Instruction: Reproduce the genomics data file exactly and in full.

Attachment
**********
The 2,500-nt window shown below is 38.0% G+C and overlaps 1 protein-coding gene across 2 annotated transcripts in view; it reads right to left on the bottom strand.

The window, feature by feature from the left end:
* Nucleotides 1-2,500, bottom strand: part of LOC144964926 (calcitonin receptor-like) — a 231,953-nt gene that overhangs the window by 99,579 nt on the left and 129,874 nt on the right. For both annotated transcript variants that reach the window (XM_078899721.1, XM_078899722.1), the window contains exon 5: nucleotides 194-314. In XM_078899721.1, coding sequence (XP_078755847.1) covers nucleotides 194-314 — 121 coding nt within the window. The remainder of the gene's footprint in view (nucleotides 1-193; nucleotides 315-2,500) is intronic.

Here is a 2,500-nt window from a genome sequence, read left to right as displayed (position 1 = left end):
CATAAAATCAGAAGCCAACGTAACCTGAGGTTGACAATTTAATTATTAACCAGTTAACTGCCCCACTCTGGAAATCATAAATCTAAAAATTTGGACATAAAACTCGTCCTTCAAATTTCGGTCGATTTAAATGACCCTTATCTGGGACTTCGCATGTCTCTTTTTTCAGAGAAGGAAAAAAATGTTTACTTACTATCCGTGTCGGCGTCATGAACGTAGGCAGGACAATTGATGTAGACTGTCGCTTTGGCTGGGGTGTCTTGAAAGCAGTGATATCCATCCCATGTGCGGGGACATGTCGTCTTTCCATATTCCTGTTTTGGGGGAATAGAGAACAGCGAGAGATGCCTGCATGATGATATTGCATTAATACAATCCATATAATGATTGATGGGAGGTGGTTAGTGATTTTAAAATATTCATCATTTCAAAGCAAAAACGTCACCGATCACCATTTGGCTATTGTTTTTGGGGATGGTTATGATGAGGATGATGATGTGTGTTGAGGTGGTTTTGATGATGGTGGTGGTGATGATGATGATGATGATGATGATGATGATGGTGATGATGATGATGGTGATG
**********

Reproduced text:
The 2,500-nt window shown below is 38.0% G+C and overlaps 1 protein-coding gene across 2 annotated transcripts in view; it reads right to left on the bottom strand.

The window, feature by feature from the left end:
* Nucleotides 1-2,500, bottom strand: part of LOC144964926 (calcitonin receptor-like) — a 231,953-nt gene that overhangs the window by 99,579 nt on the left and 129,874 nt on the right. For both annotated transcript variants that reach the window (XM_078899721.1, XM_078899722.1), the window contains exon 5: nucleotides 194-314. In XM_078899721.1, coding sequence (XP_078755847.1) covers nucleotides 194-314 — 121 coding nt within the window. The remainder of the gene's footprint in view (nucleotides 1-193; nucleotides 315-2,500) is intronic.

Here is a 2,500-nt window from a genome sequence, read left to right as displayed (position 1 = left end):
CATAAAATCAGAAGCCAACGTAACCTGAGGTTGACAATTTAATTATTAACCAGTTAACTGCCCCACTCTGGAAATCATAAATCTAAAAATTTGGACATAAAACTCGTCCTTCAAATTTCGGTCGATTTAAATGACCCTTATCTGGGACTTCGCATGTCTCTTTTTTCAGAGAAGGAAAAAAATGTTTACTTACTATCCGTGTCGGCGTCATGAACGTAGGCAGGACAATTGATGTAGACTGTCGCTTTGGCTGGGGTGTCTTGAAAGCAGTGATATCCATCCCATGTGCGGGGACATGTCGTCTTTCCATATTCCTGTTTTGGGGGAATAGAGAACAGCGAGAGATGCCTGCATGATGATATTGCATTAATACAATCCATATAATGATTGATGGGAGGTGGTTAGTGATTTTAAAATATTCATCATTTCAAAGCAAAAACGTCACCGATCACCATTTGGCTATTGTTTTTGGGGATGGTTATGATGAGGATGATGATGTGTGTTGAGGTGGTTTTGATGATGGTGGTGGTGATGATGATGATGATGATGATGATGATGATGGTGATGATGATGATGGTGATG